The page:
The economic blockade put trade and economy in a quandary for over a year, making traders, particularly those from the Jammu region, who depend mainly on the markets elsewhere in the state, suffer its consequences for a long time. However, the immediate consequence of the economic blockade was a valley based mass movement for opening the Muzaffarabad road for regular trade. From 1947 to 2008, history came a full circle and food remained central to how politics shaped itself around the anti-Pakistan and anti-Jammu narratives of the time.
Food, in fact, has been an important element of the sociopolitical landscape for years, even as it is rare to find people facing starvation and acute hunger, as is the story in most other parts of Indian sub-continent. The land, by and large, is fertile and the spectacular land reforms of 1950s, the brain-child of Sheikh Mohammad Abdullah and his deputy Mirza Afzal Beg, ensured ownership of land to peasants who tilled the land. The experiment remains unique and its success so phenomenal that Abdullah’s party continues to have a committed vote-bank more than six decades down the line among people who benefitted from these land reforms. The largely unpopular rule of the Dogra Maharaja in Kashmir, under which peasants were forced to part with their agricultural produce, and also in parts of the Jammu region where, as a fallout of world war II, food shortages led to the famous Roti Agitation of the 1940s, may have been the guiding principles for Sheikh’s National Conference while drafting the land reforms. They sought to benefit the landless, the socially and economically oppressed sections of the society, and ensure food and the vital land rights that remain central to food security.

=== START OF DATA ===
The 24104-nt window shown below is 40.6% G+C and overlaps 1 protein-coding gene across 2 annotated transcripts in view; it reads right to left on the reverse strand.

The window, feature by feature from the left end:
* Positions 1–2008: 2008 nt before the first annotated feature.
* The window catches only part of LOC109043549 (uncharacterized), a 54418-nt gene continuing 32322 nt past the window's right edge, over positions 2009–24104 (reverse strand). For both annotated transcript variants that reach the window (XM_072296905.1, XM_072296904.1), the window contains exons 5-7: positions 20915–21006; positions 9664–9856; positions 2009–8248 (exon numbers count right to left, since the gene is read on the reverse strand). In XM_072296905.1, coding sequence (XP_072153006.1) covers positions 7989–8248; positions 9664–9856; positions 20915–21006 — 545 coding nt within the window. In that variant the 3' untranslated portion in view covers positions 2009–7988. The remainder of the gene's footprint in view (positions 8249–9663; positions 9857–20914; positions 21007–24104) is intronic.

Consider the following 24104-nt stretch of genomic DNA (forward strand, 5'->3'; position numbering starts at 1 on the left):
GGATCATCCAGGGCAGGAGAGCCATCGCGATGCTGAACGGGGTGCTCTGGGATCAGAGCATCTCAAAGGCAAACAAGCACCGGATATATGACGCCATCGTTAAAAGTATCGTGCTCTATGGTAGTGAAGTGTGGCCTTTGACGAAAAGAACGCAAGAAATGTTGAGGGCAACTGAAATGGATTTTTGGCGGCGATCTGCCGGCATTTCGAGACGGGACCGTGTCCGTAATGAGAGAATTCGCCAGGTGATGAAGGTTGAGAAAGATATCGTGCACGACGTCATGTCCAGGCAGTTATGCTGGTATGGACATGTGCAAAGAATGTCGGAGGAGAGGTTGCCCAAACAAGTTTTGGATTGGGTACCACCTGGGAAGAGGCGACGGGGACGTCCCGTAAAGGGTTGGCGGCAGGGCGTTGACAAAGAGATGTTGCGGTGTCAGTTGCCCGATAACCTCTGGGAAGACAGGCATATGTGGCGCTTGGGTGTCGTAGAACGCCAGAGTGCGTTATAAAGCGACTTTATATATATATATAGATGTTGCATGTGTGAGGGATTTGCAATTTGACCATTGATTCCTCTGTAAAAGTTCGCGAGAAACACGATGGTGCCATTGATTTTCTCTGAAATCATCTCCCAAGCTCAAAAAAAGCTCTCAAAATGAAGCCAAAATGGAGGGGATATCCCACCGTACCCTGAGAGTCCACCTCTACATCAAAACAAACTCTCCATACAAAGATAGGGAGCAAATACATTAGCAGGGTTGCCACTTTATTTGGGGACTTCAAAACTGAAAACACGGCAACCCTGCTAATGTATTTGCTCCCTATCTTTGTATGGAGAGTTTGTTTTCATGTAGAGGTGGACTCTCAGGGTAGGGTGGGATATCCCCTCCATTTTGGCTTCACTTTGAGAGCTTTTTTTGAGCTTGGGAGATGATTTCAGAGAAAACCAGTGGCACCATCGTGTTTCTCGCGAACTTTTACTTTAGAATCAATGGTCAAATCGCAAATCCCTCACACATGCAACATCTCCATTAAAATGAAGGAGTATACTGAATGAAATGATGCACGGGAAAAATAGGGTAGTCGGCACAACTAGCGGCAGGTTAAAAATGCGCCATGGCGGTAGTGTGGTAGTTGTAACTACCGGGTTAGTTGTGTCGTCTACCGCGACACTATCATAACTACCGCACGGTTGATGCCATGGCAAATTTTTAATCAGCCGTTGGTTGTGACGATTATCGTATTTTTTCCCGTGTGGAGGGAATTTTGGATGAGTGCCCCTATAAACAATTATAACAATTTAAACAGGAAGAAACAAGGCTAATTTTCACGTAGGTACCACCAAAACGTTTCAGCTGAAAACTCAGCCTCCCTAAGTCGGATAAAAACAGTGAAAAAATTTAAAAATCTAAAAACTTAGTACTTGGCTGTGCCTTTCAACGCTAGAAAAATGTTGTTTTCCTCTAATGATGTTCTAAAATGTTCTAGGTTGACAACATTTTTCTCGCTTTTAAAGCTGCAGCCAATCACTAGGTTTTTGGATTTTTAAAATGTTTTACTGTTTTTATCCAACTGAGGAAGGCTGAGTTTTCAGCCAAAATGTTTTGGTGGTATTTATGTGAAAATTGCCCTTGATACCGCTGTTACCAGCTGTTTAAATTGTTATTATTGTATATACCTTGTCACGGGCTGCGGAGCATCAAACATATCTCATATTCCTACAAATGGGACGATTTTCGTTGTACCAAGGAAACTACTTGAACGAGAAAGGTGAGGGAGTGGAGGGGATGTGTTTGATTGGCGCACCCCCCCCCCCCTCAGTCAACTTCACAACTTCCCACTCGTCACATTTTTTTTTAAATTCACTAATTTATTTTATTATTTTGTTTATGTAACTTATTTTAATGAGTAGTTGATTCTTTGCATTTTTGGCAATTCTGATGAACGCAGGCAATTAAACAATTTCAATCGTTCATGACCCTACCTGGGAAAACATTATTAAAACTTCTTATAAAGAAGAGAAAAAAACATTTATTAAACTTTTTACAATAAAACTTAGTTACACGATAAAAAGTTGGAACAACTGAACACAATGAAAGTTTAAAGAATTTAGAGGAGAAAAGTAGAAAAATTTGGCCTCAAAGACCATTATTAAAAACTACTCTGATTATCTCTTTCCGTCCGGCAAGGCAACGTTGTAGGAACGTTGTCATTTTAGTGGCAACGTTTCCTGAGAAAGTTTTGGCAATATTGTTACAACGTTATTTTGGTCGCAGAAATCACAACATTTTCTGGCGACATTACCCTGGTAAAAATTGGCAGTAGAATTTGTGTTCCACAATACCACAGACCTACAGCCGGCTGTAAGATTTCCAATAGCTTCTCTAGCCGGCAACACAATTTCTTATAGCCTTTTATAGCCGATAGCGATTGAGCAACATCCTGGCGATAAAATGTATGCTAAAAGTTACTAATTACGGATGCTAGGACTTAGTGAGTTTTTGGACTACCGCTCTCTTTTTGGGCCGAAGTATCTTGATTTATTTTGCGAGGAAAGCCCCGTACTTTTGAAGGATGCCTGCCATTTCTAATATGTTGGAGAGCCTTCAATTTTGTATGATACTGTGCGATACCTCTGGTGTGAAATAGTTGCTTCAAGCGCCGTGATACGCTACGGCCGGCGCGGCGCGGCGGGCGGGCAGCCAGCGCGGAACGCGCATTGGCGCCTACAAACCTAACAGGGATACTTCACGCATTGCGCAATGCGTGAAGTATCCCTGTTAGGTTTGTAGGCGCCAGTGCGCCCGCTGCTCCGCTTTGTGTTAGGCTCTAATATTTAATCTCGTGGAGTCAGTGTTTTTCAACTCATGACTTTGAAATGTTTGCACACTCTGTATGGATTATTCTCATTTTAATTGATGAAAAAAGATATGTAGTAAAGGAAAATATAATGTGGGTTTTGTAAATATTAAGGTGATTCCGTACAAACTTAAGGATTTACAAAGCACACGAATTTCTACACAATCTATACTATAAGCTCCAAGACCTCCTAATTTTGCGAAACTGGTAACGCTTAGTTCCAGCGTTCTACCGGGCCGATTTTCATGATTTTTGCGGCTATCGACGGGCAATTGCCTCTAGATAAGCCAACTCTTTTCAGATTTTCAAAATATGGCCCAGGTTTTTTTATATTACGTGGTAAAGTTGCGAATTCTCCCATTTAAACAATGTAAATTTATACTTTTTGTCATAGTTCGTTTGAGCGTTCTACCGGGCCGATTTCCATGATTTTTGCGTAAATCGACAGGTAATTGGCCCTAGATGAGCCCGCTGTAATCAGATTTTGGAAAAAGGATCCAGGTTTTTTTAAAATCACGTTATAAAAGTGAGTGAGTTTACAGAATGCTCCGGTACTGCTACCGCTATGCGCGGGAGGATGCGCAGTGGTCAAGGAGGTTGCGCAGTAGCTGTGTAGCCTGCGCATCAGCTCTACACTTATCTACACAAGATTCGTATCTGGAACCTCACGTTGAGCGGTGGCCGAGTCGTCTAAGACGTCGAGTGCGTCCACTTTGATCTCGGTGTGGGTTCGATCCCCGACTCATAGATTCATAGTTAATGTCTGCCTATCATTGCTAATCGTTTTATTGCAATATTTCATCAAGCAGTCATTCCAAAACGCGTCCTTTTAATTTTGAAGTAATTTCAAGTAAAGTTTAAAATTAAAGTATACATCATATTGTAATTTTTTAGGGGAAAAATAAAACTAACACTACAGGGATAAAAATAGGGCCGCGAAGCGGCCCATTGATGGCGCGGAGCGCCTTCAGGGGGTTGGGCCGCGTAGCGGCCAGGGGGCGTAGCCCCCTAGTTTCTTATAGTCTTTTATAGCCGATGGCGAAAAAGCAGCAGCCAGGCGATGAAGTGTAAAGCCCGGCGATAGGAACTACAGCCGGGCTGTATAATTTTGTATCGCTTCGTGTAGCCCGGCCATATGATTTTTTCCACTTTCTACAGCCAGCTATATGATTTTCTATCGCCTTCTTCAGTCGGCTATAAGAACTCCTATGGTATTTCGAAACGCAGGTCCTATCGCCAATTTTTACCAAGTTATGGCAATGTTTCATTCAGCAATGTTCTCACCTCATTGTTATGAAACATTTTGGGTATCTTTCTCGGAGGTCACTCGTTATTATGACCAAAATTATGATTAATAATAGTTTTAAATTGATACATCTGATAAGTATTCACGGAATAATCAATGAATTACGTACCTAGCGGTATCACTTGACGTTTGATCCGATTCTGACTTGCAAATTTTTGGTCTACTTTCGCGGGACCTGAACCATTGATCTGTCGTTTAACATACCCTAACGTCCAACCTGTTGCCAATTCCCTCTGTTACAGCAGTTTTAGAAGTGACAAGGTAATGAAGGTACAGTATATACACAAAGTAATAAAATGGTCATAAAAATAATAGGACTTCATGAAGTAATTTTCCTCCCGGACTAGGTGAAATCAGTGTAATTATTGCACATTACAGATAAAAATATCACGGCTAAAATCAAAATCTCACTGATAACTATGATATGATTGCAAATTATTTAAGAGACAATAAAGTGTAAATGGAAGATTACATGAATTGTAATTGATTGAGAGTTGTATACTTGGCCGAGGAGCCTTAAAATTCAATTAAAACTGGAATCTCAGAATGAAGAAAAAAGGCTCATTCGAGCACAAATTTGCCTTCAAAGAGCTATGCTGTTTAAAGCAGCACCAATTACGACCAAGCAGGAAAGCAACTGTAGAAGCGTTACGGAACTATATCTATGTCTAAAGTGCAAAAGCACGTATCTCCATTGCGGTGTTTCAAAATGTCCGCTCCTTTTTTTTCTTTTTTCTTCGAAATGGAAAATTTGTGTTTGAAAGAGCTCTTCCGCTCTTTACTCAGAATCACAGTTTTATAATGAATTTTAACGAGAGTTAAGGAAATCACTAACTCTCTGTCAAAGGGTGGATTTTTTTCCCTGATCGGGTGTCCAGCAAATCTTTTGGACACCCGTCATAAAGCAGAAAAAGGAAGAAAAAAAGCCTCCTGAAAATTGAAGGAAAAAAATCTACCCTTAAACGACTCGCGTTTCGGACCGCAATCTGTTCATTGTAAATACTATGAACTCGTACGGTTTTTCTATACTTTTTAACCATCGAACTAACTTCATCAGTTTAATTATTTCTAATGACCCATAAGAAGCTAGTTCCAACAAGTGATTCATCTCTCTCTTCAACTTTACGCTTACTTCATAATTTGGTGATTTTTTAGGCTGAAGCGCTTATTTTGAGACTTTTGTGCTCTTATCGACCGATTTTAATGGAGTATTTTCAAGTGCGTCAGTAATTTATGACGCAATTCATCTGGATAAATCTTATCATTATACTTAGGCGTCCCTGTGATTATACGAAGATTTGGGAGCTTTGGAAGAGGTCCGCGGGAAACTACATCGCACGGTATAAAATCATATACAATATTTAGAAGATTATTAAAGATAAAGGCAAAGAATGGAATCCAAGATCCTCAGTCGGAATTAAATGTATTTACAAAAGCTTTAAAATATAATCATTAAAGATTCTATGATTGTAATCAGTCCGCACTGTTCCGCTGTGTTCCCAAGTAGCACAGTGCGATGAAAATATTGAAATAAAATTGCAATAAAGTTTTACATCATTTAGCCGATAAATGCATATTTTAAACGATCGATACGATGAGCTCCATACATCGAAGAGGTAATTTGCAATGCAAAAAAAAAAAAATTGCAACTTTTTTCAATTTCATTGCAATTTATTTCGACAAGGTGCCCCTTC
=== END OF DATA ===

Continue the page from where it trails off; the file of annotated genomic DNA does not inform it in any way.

The picture, however, has not been rosy. Excessive and prolonged conflict with a disproportionately sized military legitimises forceful occupation of land- often fertile agricultural farms and orchards, in the name of national security and territorial safeguarding -often for erecting huge camps, bunkers, and border fencing and for creating minefields that as an unspecified policy, are never de-mined along the Line of Control. The monetary compensation is hard to get, often marked by casual and bureaucratic delays and often, too meager. Perpetual displacements and mined fields since the Kargil war have already reduced several villages in the Akhnoor sector on the Line of Control to penury. In Poonch borders, old timers recall the prosperity of their land, now reduced by fencing, militarisation and landmines, owing to its proximity and access to Rawalpindi. It was this impact of militarisation on food producing lands that inspired Mufti Mohammwd Sayeed to cash in on for horizontal political penetration, when he took over as Chief Minister of the state in 2002. Well aware of his limited powers in reducing the footprints of the armed forces, his focus remained the de-occupation of school buildings and orchards in Kashmir Valley. The story of an orchard owner, who tasted the apple from his own land after 17 years in those days, remains the basic crux of the food story of this state of abundant resources where socio-political and geographical complexities create their own narratives of deprivation and denial.